Masterclass Report II: The Scientific Analysis of Illuminated Manuscripts and Early Modern Miniatures
This masterclass was delivered by Dr Paola Ricciardi (The Fitzwilliam Museum, Cambridge).
This masterclass report has been written by Abigail Greenall (The University of Manchester).
In the second masterclass attendees joined Dr Paola Ricciardi at the Fitzwilliam Museum’s Analytical Laboratory for an exclusive digital tour and demonstration of the scientific equipment involved in her ground-breaking prior examination of Isaac Oliver’s (1565-1617) late sixteenth-century miniature portrait of an unknown woman. In talking the audience through the processes of laboratory analysis Ricciardi’s masterclass illustrated the creative power that X-ray technologies–typically used to identify pigments–have to generate broader research questions and foster new interdisciplinary connections in the social, cultural and material histories of Renaissance Art. Ricciardi convincingly argued that we can gain valuable insights into the microscopic practices of early modern limners when Raman spectroscopy and X-ray fluorescence spectrometers (XRF) are used to explore the materiality of miniature portraits. While this masterclass was particularly relevant for researchers seeking to recover information about artisans, such as Isaac Oliver, for whom we have little textual documentation, it ultimately prompted wider discussions about how scientific analysis can and should be an integral part of future project design and research training in the humanities.
Scientific technologies have not replaced more conventional forms of analysis; a lot can be learnt about the materiality of miniatures and the practices of limners with the naked eye. Before Ricciardi examined Oliver’s miniature on a microscopic level, attendees were shown an image of the painting, dubbed ‘Pretty Lady’, in raking light (figure 1). By simply placing a light source to the side of the painting its three-dimensionality and varied textures were exposed. For example, detailing on the lace collar, pearl necklace and azurite background were found to be raised surfaces created by a process called floating-in that, Ricciardi explained, was commonly used by limners. At this level of examination, the tell-tale signs of the support are also exposed. ‘Pretty Lady’ was painted on parchment that had been glued to a playing card. The use of such an inexpensive and everyday material not only highlights artistic thrift, but also prompts questions about the symbolic meaning of the specific rank and suit of the chosen card.
Figure 1 – ‘Pretty Lady’ under raking light. [Screenshot from recorded masterclass 11:09]. ©Paola Ricciardi.
Figure 2 – Greyed pigment (calomel) on the collar detail of ‘Pretty Lady’ [Screenshot from recorded masterclass 40:58]. ©Paola Ricciardi.
Nonetheless important evidence can be overlooked despite close scrutiny of a painting at a non-microscopic level. In the remainder of the masterclass Ricciardi deftly showed how the colour response and elemental composition of pigments shown under Raman spectroscopy and XRF spectrometers had revealed something entirely unexpected about Oliver’s miniature. Under XRF the white collar was found to contain mercury, which is unusual since lead was thought to be the only metal contained in white pigments from Europe in the sixteenth century. On returning to ‘Pretty Lady’ it was, in fact, possible to see the barely visible signs of a greyed pigment on the collar left behind by the mercury sublimate (figure 2). This is the first time that calomel, composed of mercury chloride, has ever been found in European artwork.1 The finding sheds light on a statement made by the famous English limner Nicholas Hilliard (1547-1619) about an ‘excellent white [pigment] to be made of quicksilver’ used by ‘women painters’.2 We now have scientific evidence to corroborate Hilliard’s seemingly bizarre suggestion that limners utilised the same sublimate in their pigments that was commonly used by women for cosmetic purposes. From Ricciardi’s exploration into the materials, techniques and history of this late sixteenth-century miniature, art and material culture historians can trace the global movement of artistic influences, trade in materials, and connections between the daily practices of artisans and courtly women. Such exciting opportunities for future exploration underscore the huge potential of more inclusive interdisciplinary research projects.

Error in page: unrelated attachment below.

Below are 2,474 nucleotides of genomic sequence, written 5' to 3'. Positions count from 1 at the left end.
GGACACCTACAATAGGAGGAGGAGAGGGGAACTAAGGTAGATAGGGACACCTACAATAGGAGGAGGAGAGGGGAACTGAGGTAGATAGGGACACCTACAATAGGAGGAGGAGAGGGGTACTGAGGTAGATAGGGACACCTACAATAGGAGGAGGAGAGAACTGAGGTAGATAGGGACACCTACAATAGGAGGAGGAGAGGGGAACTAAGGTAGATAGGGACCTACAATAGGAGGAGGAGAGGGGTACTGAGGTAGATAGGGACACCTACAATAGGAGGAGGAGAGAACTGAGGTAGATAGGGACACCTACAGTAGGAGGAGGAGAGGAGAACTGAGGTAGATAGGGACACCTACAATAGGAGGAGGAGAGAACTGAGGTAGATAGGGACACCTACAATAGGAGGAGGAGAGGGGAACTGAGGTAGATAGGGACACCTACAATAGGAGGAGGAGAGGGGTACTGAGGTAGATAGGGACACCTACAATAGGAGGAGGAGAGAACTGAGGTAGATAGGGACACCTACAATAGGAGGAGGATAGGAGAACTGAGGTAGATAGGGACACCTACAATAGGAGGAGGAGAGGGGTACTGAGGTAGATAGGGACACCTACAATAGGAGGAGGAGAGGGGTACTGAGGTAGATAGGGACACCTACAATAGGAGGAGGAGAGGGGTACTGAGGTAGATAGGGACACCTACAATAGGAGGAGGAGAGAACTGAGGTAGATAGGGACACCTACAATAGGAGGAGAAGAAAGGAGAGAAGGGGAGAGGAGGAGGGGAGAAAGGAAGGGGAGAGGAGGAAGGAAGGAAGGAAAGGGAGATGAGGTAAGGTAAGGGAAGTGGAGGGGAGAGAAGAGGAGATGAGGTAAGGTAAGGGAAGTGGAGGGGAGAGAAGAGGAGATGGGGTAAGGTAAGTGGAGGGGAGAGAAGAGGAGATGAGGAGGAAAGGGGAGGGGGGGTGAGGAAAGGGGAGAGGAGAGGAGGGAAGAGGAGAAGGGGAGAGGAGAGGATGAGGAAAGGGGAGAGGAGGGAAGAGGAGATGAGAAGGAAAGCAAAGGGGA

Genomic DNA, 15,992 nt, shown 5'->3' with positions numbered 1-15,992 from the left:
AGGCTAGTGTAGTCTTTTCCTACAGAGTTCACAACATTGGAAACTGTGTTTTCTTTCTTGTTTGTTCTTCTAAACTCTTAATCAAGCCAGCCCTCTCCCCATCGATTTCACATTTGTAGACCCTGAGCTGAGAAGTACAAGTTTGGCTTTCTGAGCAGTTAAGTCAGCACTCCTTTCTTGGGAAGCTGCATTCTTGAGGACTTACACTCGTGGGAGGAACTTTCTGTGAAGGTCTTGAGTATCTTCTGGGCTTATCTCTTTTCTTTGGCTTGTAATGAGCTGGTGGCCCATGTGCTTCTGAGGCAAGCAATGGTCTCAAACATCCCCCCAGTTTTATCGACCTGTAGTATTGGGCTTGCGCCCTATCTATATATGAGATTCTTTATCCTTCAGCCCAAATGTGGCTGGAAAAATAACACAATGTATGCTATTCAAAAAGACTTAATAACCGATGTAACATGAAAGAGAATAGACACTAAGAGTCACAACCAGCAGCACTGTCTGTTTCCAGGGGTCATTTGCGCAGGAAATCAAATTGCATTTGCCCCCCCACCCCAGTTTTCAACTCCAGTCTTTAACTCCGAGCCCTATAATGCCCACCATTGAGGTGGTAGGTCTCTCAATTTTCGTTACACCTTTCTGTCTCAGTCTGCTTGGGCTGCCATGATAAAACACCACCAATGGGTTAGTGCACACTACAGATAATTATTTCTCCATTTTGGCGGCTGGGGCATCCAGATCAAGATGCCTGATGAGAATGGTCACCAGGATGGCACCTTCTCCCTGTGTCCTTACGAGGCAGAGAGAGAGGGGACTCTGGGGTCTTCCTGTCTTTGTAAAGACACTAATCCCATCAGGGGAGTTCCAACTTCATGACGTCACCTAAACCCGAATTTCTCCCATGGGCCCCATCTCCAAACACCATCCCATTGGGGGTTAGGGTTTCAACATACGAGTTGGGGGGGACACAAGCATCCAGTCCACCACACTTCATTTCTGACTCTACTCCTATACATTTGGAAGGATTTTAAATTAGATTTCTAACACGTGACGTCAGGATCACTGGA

1 Calomel pigment was recently discovered on South American art objects. See Mila Crippa, Stefano Legnaioli, Christine Kimbriel and Paola Ricciardi ‘New Evidence for the Intentional Use of Calomel as a White Pigment’, Journal of Raman Spectroscopy, https://doi.org/10.1002/jrs.5876 [accessed 4/11/2020].
2 Nicholas Hilliard, The Arte of Limning, ed. R. K. R. Thornton and T. G. S. Cain (Manchester: Carcanet Press, 1992), p.81.
Abigail Greenall, The University of Manchester.